"No matter how you look at it, this market is facing a headwind," said Hans Olsen, managing director and chief investment officer at Bingham Legg Advisers in Boston. "With these job numbers the way they are and oil rising, and the Fed talking about inflation, you could potentially see a very muted economic recovery and much slimmer returns."

Friday's job report will go a long way in determining whether the three previous sessions' losses will be a short correction or a longer-term trend. While some pullback was expected after the strong finish to 2004, the market was unnerved by the prospect of higher rates, and any attempts to resume Wall Street's post-election rally have met with strong resistance.

Costco Wholesale Corp. (COST) rose 1.4 percent to $47.90 after the largest U.S. warehouse club said December sales rose 9 percent at stores open at least a year. But Target Corp. (TGT) fell 5.4 percent to $48.50 after the discount retailer said it expects fourth-quarter profit to fall short of Wall Street's estimate after increased promotional sales in December.

Federated Department Stores Inc. (FD) saw same-store sales rise 2.3 percent in December, while rival J.C. Penney & Co. Inc(JCP) said its sales fell 1.2 percent, less than Wall Street had forecast. Federated slipped 2 cents to $57.20, while J.C. Penney fell 2 cents to $40.78.

Three retailers reduced their fourth-quarter profit forecasts after seeing sales slump over the holidays. Home decor outlet Pier 1 Imports Inc. (PIR) fell 39 cents to $18.36, teen accessory retailer Claire's Stores Inc.(CLE) lost 57 cents to $20.10, and Lane Bryant and Fashion Bug parent Charming Shoppes Inc. (CHRS) skidded 94 cents to $8.30.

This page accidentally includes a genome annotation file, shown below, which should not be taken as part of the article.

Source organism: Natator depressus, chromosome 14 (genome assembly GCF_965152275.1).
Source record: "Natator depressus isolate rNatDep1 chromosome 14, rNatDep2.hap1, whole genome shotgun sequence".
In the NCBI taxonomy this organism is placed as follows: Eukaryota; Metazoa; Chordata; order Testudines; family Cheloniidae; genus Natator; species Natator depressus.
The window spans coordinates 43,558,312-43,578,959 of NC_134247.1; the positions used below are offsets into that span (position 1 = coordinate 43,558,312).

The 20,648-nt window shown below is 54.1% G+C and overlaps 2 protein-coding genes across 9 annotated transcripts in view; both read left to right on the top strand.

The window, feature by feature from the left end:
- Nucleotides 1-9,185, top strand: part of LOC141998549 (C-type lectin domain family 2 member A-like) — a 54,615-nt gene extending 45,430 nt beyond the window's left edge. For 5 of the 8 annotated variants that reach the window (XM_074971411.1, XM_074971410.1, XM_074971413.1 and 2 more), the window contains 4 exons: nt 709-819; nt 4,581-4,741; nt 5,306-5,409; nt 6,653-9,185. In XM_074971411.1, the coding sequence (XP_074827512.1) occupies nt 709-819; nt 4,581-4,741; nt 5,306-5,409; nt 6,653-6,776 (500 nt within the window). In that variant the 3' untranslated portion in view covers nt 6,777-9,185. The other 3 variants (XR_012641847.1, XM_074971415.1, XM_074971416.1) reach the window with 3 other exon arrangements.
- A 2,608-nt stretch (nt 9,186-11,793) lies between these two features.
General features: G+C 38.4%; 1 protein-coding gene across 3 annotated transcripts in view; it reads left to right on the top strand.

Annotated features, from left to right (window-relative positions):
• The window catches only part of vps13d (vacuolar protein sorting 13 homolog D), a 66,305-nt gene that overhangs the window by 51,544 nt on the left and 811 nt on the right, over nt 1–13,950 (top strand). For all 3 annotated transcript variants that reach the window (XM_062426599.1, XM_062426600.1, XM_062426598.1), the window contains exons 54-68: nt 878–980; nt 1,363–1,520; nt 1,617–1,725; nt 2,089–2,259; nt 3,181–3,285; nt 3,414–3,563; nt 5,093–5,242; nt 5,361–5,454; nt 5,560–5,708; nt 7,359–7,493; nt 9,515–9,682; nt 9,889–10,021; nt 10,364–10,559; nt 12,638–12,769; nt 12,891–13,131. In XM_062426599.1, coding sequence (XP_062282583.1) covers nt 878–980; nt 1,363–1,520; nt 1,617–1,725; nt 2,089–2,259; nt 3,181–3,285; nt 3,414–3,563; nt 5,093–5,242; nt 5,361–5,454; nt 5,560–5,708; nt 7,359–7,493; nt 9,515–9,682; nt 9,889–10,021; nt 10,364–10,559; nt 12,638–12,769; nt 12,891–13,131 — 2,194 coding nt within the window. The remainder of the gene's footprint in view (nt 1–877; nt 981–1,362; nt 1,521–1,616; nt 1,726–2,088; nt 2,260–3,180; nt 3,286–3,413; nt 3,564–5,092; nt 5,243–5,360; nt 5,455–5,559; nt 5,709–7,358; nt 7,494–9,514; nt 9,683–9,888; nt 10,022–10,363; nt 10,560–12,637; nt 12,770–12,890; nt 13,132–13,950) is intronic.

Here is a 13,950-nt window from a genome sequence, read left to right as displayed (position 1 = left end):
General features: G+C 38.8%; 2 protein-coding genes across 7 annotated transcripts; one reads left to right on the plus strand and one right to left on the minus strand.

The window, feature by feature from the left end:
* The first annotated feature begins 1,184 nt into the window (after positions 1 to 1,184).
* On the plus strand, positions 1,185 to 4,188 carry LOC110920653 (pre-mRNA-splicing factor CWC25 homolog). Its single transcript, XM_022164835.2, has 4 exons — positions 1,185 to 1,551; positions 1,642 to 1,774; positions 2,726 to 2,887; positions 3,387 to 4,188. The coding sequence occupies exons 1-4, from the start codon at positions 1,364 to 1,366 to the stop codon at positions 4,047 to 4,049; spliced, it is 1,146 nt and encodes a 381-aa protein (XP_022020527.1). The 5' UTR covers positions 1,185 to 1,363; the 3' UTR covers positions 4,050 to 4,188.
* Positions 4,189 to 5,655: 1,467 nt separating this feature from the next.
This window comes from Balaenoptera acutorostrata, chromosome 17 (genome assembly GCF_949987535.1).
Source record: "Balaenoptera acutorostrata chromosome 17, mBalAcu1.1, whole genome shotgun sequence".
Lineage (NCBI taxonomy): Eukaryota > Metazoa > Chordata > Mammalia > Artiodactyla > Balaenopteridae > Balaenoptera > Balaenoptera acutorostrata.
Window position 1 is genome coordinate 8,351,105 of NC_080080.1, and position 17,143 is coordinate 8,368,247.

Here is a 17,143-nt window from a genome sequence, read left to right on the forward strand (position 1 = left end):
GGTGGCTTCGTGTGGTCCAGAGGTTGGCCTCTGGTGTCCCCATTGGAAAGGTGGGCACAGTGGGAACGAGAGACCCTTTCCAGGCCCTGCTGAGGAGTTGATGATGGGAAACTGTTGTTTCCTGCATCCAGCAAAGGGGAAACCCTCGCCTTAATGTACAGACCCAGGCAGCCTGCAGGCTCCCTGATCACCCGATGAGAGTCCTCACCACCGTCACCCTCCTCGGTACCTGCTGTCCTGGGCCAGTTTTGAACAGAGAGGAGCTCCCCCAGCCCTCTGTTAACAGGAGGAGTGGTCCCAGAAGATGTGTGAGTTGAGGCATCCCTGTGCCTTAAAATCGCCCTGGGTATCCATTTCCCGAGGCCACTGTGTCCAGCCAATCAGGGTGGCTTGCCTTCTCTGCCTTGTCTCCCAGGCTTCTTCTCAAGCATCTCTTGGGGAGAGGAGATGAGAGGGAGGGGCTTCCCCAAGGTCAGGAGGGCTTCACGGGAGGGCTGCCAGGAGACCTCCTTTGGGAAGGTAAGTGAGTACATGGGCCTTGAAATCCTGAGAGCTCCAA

Wall Street's recent penchant for mergers and acquisitions continued as Alltel Corp. (AT) was reportedly in talks to acquire Western Wireless Corp. (WWCA) for $4 billion. The New York Times reported that the deal could be wrapped up by next week, though there were still outstanding issues that could cause it to fall apart. Alltel dropped $2 to $56, while Western Wireless surged $4.70, or 15.16 percent, to $35.70.

In technology news, National Semiconductor Corp. (NSM) gained 19 cents to $17.07 after the chip maker said it would cut about 6 percent of its work force to reduce costs amid a chip supply glut and it will book severance charges for the move. Meanwhile, CSFB upgraded National Semiconductor saying the company's planned exit from low margin business will help earnings.

Trading was active, with 1.5 billion shares changing hands on the New York Stock Exchange, just above the 1.46 billion daily average for last year. About 2.2 billion shares were traded on Nasdaq, above the 1.81 billion daily average last year.

Advancing stocks led declining stocks on the Big Board by a 3 to 2 ratio, while advancers were even with decliners on the Nasdaq.

The Russell 2000 index of smaller companies was up 2.34, or 0.38 percent, at 619.82.

Overseas, Japan's Nikkei stock average rose 0.48 percent. In Europe, Britain's FTSE 100 closed up 0.38 percent, France's CAC-40 climbed 0.71 percent for the session, and Germany's DAX index gained 1 percent.

Reuters and the Associated Press contributed to this report.